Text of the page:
Supreme Court Justice Ketanji Brown Jackson received four free concert tickets from superstar singer Beyoncé, valued at $3,711.84. The disclosure, which was made public last Friday, does not specify which concert the tickets were for, but Beyoncé was on her "Renaissance World Tour" for much of last year, including a stop near Washington, D.C.

Justice Jackson, who made history in 2022 as the first Black female Supreme Court justice, was among several justices who reported significant gifts and earnings. Her disclosure also highlighted $893,750 in book royalties from Penguin Random House, likely an advance for her forthcoming memoir, due for release in September. Additionally, Jackson reported receiving $12,500 worth of artwork for her chambers at the Supreme Court Building from two artists and "HU Scholars."

The financial forms of all Supreme Court justices, except for Justice Samuel Alito, who requested a 90-day extension, were revealed as part of an annual filing deadline. This year's disclosures have drawn increased scrutiny due to ongoing criticisms regarding the ethical standards of the justices, with a particular focus on Justice Clarence Thomas.

Justice Clarence Thomas finally disclosed two trips from 2019 that were paid for by conservative Texas billionaire Harlan Crow. These trips, which included a July 2019 trip to Bali, Indonesia, and a four-day stay at a private club in California, were previously omitted from his disclosures. Thomas described these omissions as "inadvertent" and added them after consulting with his accountant and ethics counsel. These trips were originally uncovered by ProPublica in an extensive investigation into Thomas's financial entanglements with Crow.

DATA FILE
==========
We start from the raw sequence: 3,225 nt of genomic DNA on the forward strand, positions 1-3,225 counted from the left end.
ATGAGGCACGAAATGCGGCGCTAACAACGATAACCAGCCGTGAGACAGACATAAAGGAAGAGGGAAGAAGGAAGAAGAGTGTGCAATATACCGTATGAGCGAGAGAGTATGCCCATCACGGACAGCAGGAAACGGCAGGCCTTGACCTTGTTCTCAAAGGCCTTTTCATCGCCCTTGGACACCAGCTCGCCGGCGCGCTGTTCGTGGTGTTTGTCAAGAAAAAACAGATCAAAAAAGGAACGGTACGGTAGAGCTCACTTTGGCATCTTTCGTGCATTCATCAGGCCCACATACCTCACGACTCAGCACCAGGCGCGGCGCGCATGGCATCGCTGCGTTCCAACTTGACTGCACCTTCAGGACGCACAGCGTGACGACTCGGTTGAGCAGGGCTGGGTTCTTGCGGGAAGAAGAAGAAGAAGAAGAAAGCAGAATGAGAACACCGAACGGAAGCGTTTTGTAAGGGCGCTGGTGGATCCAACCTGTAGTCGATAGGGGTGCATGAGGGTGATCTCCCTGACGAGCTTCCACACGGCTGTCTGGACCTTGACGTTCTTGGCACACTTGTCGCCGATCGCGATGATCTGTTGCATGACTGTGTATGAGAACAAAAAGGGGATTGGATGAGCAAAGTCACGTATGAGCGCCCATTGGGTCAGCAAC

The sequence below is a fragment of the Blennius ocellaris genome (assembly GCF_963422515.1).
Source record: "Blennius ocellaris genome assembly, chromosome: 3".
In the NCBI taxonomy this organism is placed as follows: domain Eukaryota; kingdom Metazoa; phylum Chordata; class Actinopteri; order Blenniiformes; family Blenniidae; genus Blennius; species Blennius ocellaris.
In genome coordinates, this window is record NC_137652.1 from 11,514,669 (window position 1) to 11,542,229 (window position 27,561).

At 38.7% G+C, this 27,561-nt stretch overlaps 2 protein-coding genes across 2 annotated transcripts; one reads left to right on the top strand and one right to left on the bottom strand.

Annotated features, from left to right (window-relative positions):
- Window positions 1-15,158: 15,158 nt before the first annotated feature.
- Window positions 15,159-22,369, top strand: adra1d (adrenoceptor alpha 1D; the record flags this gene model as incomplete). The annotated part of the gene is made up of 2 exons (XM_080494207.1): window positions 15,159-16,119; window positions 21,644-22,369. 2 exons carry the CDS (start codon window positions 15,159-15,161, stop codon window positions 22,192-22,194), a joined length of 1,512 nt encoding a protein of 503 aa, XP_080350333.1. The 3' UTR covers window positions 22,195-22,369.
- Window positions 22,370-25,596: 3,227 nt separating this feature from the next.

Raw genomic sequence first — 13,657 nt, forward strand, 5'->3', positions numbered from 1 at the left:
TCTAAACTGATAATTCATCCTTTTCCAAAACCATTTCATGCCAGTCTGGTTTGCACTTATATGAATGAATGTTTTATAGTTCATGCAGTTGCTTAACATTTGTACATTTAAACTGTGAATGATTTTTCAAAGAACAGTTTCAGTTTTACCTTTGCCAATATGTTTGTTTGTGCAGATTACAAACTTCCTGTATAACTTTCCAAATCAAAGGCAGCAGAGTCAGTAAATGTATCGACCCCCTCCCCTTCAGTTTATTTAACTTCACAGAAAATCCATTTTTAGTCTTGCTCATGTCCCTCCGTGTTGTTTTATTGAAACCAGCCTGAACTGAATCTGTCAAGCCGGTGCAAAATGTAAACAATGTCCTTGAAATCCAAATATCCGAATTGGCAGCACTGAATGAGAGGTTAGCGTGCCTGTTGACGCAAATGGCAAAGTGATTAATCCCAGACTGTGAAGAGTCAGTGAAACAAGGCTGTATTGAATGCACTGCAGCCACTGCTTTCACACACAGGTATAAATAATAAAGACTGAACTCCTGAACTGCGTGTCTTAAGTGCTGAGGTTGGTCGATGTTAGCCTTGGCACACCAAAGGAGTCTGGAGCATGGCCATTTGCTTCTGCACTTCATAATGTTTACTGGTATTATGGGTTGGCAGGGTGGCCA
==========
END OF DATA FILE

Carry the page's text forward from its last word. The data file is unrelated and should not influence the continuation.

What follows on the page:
In his defense, Thomas claimed that he was advised the trips were "personal hospitality from close personal friends" and not subject to disclosure. However, justices are required to disclose gifts, investments, and outside income to ensure transparency and prevent conflicts of interest. Last year, Thomas began disclosing some of Crow's gifts, including the purchase of three of his family's properties and private jet travel, citing a clarification of judicial ethics policies.

A group of Democratic lawmakers has requested the Judicial Conference, which sets guidelines for the judiciary, to review Thomas' disclosure patterns, suggesting he may have violated the Ethics in Government Act. The Judicial Conference stated in March that these allegations are still under review.

Other justices also reported notable financial activities. Justices Brett Kavanaugh, Neil Gorsuch, and Ketanji Brown Jackson received six-figure payouts for book deals. Justice Sonia Sotomayor disclosed earning $1,900 for a guest appearance on the animated children's TV show "Alma's Way," where she voiced herself.

These disclosures come at a time when the Supreme Court is under intense scrutiny for its ethical practices. The recent financial reports highlight the justices' diverse income sources and gifts, raising questions about potential conflicts of interest and the need for stricter ethical guidelines.

Justice Jackson's financial disclosure gained particular attention not only for the Beyoncé concert tickets but also for a $1,200 flower display from Oprah and over $6,500 in designer clothing for a magazine photo shoot. These disclosures provide a glimpse into the benefits and earnings that come with the position, alongside their substantial responsibilities and influence on national jurisprudence.